Breakfast and Brunch

Milking It: Wild Animal Crunch

Wild Animal Crunch Kellogg's Rating: One and a half spoons out of four

Cereal description: The cereal pieces, a mash-up of oat, wheat and corn flour that suggests the manufacturing process used to make plywood, are tan in hue with light brown streaks running through them. Shape-wide, they're meant to recall assorted creatures, but even zoologists would have a hard time figuring out which ones. On the inside of the box, over illustrations of a dolphin, an elephant and a turtle, a hidden message asks, "Did you guess the animal shapes in your cereal?" No, I must admit -- I didn't. They all looked like undifferentiated fetuses to me.

Box description: Wild Animal Crunch features a series of animal photos on its covers, à la the tails of Frontier jets. Mine sports a mother polar bear and two cubs, so that people can see how cute they start out, and how scary they wind up. The name above them is designed around the Animal Planet logo -- an innovative example of product placement on a product -- and a globe illustration in the lower right-hand corner reveals that the box represents a "Collector's Polar Package." Perhaps some people will be encouraged to save a box without opening it or ingesting any of its contents (good idea). Nutrition information appears on both side panels -- isn't that going a bit too far? -- while the back features trading cards that can be scissored from the container and a "Polar C-C-Cross W-W-Word" (if reading these words is embarrassing, imagine how the person who thought them up feels). The best items appear toward the bottom: a plug for ROAR (Reach Out, Act, Respond), an animal preservation organization, and a "True or False?" area with statements such as "Male and female walruses live in separate herds." Turns out that they do. Hey -- I learned something!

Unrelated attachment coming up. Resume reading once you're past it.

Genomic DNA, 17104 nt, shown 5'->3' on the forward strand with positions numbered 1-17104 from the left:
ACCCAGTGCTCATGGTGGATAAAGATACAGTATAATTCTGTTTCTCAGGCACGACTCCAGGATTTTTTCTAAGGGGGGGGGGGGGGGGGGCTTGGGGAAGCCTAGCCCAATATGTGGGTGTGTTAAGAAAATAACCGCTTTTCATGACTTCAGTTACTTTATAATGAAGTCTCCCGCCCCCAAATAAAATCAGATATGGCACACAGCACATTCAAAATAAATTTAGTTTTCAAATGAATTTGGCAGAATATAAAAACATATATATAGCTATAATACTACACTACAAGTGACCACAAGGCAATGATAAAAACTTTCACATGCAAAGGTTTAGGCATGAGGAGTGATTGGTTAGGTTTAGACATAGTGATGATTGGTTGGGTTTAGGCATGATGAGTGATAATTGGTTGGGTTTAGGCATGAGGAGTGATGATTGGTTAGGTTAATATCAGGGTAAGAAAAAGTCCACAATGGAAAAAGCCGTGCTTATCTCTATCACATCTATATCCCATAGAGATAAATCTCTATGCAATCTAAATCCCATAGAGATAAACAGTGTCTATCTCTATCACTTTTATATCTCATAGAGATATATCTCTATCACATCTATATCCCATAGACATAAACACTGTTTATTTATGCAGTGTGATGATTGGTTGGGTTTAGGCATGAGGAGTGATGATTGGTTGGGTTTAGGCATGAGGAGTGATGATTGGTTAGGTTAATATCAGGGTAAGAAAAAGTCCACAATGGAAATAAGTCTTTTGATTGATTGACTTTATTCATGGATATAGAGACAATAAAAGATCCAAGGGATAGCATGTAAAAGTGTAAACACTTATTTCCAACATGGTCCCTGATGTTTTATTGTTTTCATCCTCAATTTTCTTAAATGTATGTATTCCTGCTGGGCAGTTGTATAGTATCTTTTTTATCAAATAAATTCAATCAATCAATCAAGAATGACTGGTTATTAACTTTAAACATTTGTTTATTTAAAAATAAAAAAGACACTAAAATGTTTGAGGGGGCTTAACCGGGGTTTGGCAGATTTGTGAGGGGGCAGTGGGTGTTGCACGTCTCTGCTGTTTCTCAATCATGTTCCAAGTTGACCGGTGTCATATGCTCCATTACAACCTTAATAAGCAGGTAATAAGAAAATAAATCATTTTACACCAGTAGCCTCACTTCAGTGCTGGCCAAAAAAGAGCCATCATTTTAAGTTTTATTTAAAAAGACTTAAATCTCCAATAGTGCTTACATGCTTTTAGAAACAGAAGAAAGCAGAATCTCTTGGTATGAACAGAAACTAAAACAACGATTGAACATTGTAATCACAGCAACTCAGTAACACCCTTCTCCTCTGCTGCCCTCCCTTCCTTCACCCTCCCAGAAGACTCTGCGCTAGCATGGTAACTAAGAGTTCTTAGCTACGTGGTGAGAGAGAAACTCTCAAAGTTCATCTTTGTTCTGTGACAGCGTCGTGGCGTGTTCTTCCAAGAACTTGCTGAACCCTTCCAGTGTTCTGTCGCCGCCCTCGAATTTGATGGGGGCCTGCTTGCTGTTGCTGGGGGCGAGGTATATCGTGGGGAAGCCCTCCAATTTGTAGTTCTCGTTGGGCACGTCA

Taste: Like, for example, who lousy this stuff is. For a product that boasts "crunch" as part of its moniker, the pieces don't deliver a satisfying snap when crushed between molars. The flavor, meanwhile, is exceedingly bland. The slightest hint of molasses is detectable in the beginning. By the bowl's midpoint, however, eating the cereal is like chewing air -- and not strong, tangy air, like in Times Square, but the generic, scent-free variation.

Conclusion: Mild Animal Crunch is more like it. -- Michael Roberts

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Michael Roberts has written for Westword since October 1990, serving stints as music editor and media columnist. He currently covers everything from breaking news and politics to sports and stories that defy categorization.
Contact: Michael Roberts